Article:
"At night, we are in darkness. In the streets at night, all you can hear are children weeping, they are so scared," said Father Manuel Musallam, parish priest of the Latin Convent in Gaza.
"We need food, yes, of course, we need food," Father Musallam added, referring to the thousands of people going hungry and thirsty as food and water supplies dwindle.
"But more than that, we need freedom from fear," he said. "We want peace and an end to the occupation. Children are crying at night, some cannot find their mothers, their fathers, their brothers or sisters, and they are left in the dark."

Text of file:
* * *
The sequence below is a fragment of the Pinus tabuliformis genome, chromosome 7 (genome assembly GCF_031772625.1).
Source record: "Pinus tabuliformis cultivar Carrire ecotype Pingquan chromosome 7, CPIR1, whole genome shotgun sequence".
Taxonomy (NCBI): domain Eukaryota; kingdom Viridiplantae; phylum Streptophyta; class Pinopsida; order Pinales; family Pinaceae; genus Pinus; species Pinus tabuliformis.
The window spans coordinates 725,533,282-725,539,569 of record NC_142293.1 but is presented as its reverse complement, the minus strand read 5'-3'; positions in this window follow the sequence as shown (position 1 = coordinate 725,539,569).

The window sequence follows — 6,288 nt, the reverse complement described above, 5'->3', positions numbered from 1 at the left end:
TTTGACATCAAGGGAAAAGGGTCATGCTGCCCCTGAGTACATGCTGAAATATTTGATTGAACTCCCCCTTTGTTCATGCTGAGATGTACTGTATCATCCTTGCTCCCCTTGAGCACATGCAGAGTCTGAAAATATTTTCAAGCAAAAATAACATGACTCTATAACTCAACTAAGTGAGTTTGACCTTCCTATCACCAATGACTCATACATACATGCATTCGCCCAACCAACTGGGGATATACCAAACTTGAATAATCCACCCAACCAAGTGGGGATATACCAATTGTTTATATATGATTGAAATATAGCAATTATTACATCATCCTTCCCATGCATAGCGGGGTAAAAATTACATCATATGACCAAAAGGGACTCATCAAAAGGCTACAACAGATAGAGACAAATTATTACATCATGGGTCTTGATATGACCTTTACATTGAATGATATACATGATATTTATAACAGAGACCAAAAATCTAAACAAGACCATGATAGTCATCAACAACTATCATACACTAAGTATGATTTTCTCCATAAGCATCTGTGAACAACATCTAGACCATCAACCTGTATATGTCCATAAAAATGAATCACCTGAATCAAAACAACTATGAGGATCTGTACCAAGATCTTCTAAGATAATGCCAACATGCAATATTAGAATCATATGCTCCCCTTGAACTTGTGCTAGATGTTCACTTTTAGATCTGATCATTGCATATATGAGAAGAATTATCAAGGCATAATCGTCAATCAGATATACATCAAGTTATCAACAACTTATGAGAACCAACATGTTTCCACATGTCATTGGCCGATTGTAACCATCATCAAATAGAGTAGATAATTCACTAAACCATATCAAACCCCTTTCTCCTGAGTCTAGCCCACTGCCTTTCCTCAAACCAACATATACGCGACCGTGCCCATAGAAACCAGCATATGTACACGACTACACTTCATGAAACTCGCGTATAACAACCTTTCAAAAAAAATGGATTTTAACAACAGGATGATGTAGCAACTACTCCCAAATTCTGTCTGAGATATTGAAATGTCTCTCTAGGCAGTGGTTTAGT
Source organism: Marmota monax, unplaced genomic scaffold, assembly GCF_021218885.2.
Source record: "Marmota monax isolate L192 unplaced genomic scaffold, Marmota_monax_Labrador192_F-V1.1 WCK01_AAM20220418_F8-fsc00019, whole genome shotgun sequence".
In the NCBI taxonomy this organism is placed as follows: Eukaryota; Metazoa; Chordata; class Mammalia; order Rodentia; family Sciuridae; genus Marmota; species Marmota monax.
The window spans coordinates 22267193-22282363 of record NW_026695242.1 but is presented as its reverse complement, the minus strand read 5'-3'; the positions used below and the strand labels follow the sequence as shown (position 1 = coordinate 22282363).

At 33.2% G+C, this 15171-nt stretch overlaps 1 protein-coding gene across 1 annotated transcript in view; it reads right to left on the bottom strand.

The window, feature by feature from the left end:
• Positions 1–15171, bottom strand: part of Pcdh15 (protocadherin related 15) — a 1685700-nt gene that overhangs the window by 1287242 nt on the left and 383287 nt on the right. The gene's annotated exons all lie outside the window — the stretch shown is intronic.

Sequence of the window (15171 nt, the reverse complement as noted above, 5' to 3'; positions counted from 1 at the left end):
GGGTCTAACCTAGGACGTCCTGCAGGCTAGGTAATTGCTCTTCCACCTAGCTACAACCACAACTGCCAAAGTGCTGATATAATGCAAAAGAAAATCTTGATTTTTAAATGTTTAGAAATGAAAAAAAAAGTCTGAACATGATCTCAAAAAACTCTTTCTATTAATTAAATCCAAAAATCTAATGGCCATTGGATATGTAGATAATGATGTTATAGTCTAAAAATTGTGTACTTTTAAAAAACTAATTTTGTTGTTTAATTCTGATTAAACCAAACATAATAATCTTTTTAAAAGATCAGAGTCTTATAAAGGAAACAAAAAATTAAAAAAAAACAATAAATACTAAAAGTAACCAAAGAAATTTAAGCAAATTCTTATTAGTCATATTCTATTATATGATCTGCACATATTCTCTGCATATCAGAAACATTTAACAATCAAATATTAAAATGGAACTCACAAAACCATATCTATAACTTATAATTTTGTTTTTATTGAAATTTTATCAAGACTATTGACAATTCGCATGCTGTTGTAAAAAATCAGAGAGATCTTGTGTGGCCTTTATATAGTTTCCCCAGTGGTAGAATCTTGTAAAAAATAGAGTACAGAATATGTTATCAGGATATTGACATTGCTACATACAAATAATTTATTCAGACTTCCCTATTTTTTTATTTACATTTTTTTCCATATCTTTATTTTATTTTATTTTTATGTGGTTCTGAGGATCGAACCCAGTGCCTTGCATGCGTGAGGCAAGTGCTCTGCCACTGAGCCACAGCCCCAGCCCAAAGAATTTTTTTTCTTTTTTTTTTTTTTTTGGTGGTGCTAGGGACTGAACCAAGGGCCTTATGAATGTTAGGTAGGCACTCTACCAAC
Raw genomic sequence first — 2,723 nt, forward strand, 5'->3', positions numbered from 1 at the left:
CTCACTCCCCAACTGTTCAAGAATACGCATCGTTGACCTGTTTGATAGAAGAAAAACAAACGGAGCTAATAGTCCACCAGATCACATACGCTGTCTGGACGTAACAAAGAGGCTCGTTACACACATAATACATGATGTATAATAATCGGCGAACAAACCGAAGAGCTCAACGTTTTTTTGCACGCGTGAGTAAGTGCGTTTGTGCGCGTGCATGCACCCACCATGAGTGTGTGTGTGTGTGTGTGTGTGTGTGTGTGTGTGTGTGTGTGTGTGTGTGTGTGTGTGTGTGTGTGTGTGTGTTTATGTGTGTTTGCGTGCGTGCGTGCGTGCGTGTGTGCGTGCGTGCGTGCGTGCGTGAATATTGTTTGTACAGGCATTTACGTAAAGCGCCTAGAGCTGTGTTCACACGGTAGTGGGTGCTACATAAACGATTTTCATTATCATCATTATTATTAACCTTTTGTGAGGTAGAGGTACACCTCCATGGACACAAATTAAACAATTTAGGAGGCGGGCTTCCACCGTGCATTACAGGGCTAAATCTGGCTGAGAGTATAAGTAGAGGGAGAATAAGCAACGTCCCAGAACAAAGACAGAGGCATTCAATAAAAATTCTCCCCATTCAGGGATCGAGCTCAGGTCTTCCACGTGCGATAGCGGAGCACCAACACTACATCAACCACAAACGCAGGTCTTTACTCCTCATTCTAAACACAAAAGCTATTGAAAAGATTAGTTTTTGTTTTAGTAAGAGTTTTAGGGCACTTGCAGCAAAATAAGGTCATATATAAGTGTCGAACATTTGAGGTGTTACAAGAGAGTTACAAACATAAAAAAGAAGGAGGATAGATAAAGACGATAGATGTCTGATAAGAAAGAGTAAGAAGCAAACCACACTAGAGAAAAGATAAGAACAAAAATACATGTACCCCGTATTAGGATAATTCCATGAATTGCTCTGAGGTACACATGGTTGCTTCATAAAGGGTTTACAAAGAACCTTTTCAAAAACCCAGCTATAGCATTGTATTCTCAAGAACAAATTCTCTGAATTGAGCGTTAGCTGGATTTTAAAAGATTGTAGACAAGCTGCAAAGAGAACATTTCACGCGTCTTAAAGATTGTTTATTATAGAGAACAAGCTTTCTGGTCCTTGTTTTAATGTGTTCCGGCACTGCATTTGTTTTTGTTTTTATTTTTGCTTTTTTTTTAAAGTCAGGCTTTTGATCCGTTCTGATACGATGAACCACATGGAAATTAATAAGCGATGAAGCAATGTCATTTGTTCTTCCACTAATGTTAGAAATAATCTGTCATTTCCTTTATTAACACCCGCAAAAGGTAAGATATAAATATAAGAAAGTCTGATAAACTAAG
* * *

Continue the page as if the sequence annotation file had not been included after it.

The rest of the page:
In the new wave of confrontations that began three weeks ago, the Israeli military knocked out the one power generation plant in Gaza. That means that any perishable food cannot be conserved. And medical centers, if they can operate at all, are depending on the little power produced by generators.
Water pumps that run on electricity have been rendered useless.
Dr. Bandali El-Saigh, the medical director for Caritas in Gaza, said the Caritas medical centers are providing free treatment to all people in need, since no one can afford the small co-payments for visits.
El-Saigh also said that since transportation and petrol are no longer available, Caritas will need to distribute first-aid kits around Gaza so that the sick and injured can care for themselves or others in case they cannot make it to the hospital.